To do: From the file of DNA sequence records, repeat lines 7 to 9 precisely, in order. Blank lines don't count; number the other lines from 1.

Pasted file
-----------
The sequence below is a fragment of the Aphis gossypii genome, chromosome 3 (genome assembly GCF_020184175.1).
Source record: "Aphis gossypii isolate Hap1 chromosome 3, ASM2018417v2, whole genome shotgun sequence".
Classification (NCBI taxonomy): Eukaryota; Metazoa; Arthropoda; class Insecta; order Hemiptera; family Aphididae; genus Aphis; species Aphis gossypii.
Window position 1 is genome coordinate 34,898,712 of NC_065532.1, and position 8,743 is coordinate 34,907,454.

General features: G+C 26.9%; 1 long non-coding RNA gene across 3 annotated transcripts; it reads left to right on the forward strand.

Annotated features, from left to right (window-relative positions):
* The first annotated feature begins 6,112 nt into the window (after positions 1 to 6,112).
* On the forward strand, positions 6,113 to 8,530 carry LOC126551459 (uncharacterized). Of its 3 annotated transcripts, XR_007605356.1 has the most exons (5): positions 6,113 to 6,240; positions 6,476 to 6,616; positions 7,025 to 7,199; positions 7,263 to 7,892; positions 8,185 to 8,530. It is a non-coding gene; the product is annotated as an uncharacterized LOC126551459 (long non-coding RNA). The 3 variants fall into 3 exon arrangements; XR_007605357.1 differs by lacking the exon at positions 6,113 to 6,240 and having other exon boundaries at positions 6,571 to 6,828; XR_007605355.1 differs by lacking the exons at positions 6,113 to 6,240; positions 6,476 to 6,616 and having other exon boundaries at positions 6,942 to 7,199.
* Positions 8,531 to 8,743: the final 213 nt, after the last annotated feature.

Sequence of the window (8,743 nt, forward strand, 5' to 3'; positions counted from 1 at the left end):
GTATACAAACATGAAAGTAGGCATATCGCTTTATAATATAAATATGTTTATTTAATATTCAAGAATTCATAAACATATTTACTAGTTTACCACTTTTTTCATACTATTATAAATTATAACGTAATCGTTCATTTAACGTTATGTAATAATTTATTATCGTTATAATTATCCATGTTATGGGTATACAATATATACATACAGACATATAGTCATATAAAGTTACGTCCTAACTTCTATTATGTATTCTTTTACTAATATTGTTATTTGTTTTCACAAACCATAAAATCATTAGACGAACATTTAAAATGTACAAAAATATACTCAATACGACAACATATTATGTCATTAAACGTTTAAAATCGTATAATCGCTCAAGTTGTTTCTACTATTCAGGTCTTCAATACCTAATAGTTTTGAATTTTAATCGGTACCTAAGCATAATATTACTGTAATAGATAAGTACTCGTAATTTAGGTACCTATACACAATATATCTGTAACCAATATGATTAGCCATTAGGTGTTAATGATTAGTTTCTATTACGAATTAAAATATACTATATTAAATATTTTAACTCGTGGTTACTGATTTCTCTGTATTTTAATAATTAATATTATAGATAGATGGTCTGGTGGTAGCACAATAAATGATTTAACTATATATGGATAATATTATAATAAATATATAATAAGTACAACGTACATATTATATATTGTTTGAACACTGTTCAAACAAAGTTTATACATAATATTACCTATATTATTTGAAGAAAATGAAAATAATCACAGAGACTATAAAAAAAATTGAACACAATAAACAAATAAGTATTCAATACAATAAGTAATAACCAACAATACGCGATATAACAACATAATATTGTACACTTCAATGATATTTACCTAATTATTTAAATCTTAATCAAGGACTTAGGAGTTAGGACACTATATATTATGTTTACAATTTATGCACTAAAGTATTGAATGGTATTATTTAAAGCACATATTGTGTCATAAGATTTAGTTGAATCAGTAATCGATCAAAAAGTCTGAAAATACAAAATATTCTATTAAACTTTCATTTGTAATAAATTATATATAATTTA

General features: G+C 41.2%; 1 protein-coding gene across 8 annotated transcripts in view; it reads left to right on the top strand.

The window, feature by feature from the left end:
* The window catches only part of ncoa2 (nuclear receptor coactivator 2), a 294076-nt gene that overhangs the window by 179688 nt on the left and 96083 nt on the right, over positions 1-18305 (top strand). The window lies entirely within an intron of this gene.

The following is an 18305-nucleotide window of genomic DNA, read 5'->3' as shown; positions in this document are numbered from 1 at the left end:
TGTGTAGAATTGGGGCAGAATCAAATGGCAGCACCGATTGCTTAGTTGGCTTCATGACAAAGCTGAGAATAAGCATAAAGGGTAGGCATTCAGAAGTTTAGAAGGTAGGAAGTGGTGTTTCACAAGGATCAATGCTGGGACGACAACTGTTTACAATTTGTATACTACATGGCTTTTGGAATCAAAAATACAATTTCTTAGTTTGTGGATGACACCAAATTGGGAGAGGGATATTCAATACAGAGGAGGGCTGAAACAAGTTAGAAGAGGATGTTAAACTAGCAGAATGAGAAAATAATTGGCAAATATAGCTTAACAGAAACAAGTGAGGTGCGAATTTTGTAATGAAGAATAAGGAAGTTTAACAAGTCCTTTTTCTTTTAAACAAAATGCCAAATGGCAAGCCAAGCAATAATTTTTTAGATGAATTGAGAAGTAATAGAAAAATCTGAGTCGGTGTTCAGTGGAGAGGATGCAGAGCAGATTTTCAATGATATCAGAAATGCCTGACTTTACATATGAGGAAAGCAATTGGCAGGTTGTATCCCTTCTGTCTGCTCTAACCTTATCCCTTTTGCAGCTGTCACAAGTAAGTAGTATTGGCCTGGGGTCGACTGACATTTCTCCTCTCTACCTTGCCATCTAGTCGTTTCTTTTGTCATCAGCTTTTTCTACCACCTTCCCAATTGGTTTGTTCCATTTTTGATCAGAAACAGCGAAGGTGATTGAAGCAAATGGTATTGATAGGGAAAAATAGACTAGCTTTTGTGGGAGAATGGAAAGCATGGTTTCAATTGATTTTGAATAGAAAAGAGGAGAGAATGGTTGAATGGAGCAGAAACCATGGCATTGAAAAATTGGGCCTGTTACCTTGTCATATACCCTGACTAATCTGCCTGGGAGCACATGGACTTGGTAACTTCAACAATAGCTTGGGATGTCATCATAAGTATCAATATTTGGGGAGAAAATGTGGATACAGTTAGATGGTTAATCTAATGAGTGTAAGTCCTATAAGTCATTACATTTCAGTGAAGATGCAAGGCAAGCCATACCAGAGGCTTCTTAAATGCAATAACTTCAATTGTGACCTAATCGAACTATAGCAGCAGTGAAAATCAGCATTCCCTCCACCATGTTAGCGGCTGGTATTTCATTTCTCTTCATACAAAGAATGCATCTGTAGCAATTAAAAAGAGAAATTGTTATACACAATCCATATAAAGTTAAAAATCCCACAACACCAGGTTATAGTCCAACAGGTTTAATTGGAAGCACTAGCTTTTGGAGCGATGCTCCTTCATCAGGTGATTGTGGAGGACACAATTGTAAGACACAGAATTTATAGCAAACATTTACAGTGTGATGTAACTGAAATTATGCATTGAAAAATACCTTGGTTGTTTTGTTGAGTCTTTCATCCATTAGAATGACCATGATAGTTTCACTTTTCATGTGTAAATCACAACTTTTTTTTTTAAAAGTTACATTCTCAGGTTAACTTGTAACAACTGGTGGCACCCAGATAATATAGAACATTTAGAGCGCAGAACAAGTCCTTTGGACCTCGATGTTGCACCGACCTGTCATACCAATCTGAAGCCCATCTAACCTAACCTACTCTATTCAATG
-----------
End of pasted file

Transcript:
* The first annotated feature begins 6,112 nt into the window (after positions 1 to 6,112).
* On the forward strand, positions 6,113 to 8,530 carry LOC126551459 (uncharacterized). Of its 3 annotated transcripts, XR_007605356.1 has the most exons (5): positions 6,113 to 6,240; positions 6,476 to 6,616; positions 7,025 to 7,199; positions 7,263 to 7,892; positions 8,185 to 8,530. It is a non-coding gene; the product is annotated as an uncharacterized LOC126551459 (long non-coding RNA). The 3 variants fall into 3 exon arrangements; XR_007605357.1 differs by lacking the exon at positions 6,113 to 6,240 and having other exon boundaries at positions 6,571 to 6,828; XR_007605355.1 differs by lacking the exons at positions 6,113 to 6,240; positions 6,476 to 6,616 and having other exon boundaries at positions 6,942 to 7,199.
* Positions 8,531 to 8,743: the final 213 nt, after the last annotated feature.